How, exactly, can a man get trapped in an ATM? Did he get sucked in via a malicious computer program? Is this the plot to a new Tron movie?

Unfortunately, this story is a bit more analog than that, but it still has some twists, turns, and some heavy-hitting hackers.

Cage of Irony

The trapped man was a contractor from Corpus Christi, Texas, hired to repair a Bank of America ATM.

Gena Pena, speaking to the New York Times on behalf of the Corpus Christi Police Department, said that the unnamed contractor was hired to fix the locking mechanism of the door that led into ATM vault, which is “a room from which a person can service a teller machine from the inside.”

According to Pena, the broken door swung shut while the worker was working on it. Somehow, the man ended up locked inside the vault.

Moreover, the bank closed for construction, so the contractor was working on his own.

So, what do you do when you’re locked in a vault? Easy: You start writing on the ATM slips.

Call for Help

“Apparently,” Corpus Christi police lieutenant Chris Hooper told KRIS-TV, “[the contractor] left his cellphone and the swipe card he needed to get out of the room outside in his truck.” 

To make matters worse, something about the construction of the vault room made the contractor’s voice almost entirely inaudible to people using the machine.

And yes, people were still using the ATM. When the contractor heard the machine processing a transaction, he would slide a note out through the receipt slot.

“Please help I’m stuck in here and I don’t have my phone please call my boss at 210-xxx-xxxx,” the notes read.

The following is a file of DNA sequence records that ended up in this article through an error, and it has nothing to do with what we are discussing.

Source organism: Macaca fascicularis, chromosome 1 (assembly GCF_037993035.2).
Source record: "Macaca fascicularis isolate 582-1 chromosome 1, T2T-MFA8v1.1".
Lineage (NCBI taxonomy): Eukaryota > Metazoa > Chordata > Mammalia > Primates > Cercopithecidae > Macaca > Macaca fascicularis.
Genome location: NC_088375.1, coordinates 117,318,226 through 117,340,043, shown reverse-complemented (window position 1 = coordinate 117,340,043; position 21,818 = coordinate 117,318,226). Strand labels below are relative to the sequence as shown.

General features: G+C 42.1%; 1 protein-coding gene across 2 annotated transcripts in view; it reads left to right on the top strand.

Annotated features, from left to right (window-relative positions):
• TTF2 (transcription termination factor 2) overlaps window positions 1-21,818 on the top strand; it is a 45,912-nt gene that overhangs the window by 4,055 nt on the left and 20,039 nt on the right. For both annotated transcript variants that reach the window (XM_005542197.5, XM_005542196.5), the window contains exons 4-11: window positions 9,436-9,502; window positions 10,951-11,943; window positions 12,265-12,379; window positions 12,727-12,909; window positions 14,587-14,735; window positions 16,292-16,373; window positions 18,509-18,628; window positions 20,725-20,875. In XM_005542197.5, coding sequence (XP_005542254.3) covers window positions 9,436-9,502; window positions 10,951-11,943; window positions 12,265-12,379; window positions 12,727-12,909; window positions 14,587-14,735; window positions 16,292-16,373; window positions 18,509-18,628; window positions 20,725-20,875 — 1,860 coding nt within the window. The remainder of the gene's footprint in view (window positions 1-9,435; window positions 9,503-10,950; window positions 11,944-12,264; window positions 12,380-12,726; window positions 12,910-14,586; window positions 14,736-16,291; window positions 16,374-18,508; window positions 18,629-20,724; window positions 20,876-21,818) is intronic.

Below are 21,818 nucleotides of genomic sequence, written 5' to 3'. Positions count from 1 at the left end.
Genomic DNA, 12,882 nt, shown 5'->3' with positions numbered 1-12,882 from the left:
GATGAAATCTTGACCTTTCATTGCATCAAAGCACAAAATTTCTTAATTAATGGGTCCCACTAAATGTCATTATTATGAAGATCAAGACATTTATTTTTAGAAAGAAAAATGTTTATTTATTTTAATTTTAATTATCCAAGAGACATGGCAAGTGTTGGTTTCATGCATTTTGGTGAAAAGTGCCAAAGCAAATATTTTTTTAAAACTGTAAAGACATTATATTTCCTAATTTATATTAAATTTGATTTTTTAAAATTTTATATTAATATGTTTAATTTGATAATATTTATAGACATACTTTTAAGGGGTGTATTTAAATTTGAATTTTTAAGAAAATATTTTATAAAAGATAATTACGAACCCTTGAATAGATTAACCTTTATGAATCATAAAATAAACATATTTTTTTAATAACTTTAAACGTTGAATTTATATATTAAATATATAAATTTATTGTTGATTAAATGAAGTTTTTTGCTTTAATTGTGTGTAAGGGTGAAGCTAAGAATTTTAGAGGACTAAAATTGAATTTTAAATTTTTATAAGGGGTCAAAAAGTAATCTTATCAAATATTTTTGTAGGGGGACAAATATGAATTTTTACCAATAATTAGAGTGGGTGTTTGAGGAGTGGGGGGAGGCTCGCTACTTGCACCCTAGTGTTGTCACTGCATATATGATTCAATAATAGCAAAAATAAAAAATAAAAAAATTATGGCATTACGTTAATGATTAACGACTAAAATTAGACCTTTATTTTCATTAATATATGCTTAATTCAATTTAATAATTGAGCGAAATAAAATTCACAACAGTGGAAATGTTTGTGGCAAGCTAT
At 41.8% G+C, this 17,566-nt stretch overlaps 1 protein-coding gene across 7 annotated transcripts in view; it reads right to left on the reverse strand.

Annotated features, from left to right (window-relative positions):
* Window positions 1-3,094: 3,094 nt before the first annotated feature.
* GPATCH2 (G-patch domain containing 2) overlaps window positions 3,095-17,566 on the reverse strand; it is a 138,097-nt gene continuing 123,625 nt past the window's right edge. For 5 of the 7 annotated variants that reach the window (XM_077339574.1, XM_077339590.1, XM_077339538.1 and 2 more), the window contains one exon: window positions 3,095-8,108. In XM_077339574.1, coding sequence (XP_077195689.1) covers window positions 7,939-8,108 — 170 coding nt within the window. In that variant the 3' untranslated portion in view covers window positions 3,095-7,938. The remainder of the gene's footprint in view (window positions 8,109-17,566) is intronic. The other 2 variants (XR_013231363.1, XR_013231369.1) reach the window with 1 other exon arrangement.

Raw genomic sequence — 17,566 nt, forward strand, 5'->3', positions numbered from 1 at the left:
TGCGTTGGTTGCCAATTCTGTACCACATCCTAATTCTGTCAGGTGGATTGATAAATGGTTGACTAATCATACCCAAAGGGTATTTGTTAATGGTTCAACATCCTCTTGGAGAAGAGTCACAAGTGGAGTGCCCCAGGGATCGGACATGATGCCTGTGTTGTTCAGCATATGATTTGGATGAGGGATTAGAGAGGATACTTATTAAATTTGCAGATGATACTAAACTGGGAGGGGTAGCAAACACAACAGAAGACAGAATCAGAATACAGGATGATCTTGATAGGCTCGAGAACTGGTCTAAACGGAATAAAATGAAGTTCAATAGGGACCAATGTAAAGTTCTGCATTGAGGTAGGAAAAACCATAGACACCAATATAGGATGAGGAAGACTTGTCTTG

Yes, “notes,” plural.

The contractor tried this novel trick on multiple occasions, but the ATM patrons apparently assumed that it was some kind of joke. Finally, a bank patron asked a passing law enforcement officer for help.

Hacking into the System

“The officer,” explained the New York Times, “like previous bank patrons, initially thought the note was a joke—some sort of Candid Camera-type prank that no one wanted to fall for.”

However, the officer could hear faint sounds coming from behind the cash dispenser. He called the number on the piece of paper and confirmed that a contractor was assigned to the ATM.

Police spent the next 30 minutes figuring out how to release the contractor from “captivity,” as Pena put it. Officers eventually kicked in the door to the ATM.

After more than two hours trapped in the vault, the contractor “was kind of upset,” Pena told the Times. The Corpus Christi police department representative would later describe the man as “mortified,” adding, “he just wants it to go away… I feel bad for him.”

Granted, this is the type of unfortunate occurrence that could happen to anyone, but for a locksmith, getting locked in an ATM isn’t ideal. We doubt that he’ll forget this job anytime soon.